Into uncharted territory

Every year since 2010, I’ve written a reflective piece on a private blog. I enjoy being able to look back and read my own story each year, seeing my growth and path develop with time. Here’s an excerpt from my reflection on 2016: 

2016 was a come-up year for me on several levels. It started slowly, but I do think I lived up to my commitment to go beyond survival and into flourishing. 
Let’s start at the beginning. From January to March, I was knee-deep in my grad school coursework, biting off a course load that was a bit more than I could chew, especially considering I still didn’t have a supervisor. Coming out of my most challenging quarter with great grades and keeping my building afloat was both exhausting and a huge success. Other developments fell into place during this term. In February, I found out I had landed three summer opportunities in three different cities: Chicago, New York City, and Providence. I committed my summer to working in Rhode Island three months ahead of time and felt secure in making it to my second year of grad school. This mattered because my previous position didn’t include employment over the summer, throwing me to the wind to continue generating revenue and find a place to live temporarily. By the end of March, my new supervisor was finally hired and I could breathe a little more. Finally, some relief.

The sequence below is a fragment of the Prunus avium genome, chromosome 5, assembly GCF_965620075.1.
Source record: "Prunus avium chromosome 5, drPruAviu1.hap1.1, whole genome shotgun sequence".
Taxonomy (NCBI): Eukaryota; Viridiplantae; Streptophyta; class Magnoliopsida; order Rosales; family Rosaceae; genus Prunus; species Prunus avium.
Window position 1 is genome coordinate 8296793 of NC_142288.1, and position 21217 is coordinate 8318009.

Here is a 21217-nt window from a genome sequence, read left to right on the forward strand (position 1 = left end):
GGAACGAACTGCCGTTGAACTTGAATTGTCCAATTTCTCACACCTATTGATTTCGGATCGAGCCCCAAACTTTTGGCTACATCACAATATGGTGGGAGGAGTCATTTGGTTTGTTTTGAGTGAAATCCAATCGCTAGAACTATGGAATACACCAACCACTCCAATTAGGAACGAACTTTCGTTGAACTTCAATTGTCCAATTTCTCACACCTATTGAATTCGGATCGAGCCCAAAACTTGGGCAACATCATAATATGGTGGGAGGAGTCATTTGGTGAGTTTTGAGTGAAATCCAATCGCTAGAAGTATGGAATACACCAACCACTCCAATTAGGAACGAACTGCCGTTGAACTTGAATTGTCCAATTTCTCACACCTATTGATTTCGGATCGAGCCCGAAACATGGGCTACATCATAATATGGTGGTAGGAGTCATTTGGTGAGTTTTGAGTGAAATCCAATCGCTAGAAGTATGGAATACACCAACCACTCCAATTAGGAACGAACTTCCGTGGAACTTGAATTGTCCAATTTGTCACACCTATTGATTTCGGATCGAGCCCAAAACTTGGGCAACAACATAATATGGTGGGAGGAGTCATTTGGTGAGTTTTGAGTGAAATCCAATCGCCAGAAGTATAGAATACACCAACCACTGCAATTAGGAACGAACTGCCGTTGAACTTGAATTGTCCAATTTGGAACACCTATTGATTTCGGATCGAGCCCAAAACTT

I traveled to Indiana in March to take on my short-term internship with a national hiring conference (TPE), getting a taste of what was to come at the end of my grad school journey. As I watched colleagues and other outgoing graduate students interview for job after job, I yearned for it to be my turn to work full-time and kickstart my career. I largely kept these thoughts to myself because I didn’t want to seem pretentious. But I couldn’t help thinking, “Why can’t that be me?” I had a pretty strong idea of what I wanted. In the end, I’d set my heart on two things: finding a job, and staying in Seattle. With a new wind of confidence and frustration, I headed into the spring quarter. 

April through June was a bit of a blur. I went through the motions. Work/internship, class, reading, repeat. Then, an opportunity arose—a full-time opportunity had been created in my own department. I thought it was a sign. I applied, reached the phone interview stage, and didn’t get any further. Instead of letting this knock the wind out of my sails, I couldn’t have been more energized to put myself out there. Quietly, I kept my eyes open for other opportunities. By the end of the spring quarter, I’d heard about an opening that was essentially a dream job, and I sent in an application with low expectations.